You quote Evan Wolfson in horror: "What counts is not family structure, but the quality of dedication, commitment, self-sacrifice, and love in the household." Whatever your objections, it is just plain pathetic that you cannot pause to acknowledge that dedication, commitment, self-sacrifice, and love are good things.

As a matter of fact, I share your opposition to privatizing marriage, though I strongly disagree with your operatically exaggerated fears of marriage being on the verge of collapse. Marriages and families existed before laws and religions. The most important basis for any marriage is that people are drawn to each other and commit themselves to each other -- not threats of sanctions by states or churches, however appropriate those may be. Bizarrely, instead of blaming straights for their adultery and divorce, you and your allies blame gay couples who are seeking to embrace legal responsibilities. Thus an essentially conservative impulse is treated as a radical and destructive one, simply because gays are involved.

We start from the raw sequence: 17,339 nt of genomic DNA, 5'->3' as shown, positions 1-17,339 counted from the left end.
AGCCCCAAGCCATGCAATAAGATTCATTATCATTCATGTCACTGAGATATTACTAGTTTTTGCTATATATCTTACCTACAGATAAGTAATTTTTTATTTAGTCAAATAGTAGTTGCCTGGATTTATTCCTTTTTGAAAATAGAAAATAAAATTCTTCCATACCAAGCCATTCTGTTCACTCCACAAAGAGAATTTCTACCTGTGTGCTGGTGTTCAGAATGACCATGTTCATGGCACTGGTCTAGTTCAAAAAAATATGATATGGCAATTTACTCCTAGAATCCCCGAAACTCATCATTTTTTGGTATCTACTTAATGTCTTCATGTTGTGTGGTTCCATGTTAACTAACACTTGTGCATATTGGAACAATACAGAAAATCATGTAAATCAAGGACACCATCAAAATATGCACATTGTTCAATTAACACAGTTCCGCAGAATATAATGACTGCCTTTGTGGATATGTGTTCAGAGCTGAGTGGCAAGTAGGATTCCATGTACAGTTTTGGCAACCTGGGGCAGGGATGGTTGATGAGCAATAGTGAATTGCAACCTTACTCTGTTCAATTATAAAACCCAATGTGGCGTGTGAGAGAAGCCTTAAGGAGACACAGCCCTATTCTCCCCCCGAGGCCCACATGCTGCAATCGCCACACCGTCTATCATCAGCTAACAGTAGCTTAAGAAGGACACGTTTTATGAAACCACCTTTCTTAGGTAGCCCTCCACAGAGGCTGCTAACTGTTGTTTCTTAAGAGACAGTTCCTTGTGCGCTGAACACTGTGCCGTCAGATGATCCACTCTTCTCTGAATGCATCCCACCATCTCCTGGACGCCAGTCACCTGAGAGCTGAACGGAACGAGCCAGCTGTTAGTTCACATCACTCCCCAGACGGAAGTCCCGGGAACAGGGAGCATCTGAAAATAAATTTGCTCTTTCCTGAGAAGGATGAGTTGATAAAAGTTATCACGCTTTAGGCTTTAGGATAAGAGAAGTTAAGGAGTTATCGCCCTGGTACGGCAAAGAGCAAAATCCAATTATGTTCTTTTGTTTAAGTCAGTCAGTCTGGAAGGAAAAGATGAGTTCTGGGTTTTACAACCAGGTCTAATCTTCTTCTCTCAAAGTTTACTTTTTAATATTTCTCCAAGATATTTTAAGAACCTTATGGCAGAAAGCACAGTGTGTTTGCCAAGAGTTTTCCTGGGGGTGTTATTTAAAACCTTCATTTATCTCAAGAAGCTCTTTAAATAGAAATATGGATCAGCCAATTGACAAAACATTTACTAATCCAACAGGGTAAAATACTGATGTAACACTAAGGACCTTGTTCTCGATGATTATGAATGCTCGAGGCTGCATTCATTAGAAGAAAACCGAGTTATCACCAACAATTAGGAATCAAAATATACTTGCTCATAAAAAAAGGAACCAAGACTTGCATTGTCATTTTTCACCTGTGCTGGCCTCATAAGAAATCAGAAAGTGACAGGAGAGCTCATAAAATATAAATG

You wrote, "There is scarcely a dollar that state and federal government spends on social programs that is not driven in large part by family fragmentation: crime, poverty, drug abuse, teen pregnancy, school failure, mental and physical health problems." I trust you are not blaming these things on gays. If straights have made such a mess of things (and your picture is highly slanted), how can gays make things worse simply by seeking protection for their committed relationships?

It amazes me how you and others persist in seeing the direst of consequences from two people making a positive mutual commitment.

You wrote, "The bad news is that gay marriage will gut this marriage movement, and reverse these gains." You don't explain how this will result, you just assert it. Given the significant number of gay couples with children, I would think you would welcome the greater security that legal gay marriage would bring to those children. But of course your position is based on utter and complete denial of reality. What you apparently fail to grasp is that denying our existence will not make us disappear. And we are in fact not bent on destroying society, all your lurid prognostications notwithstanding.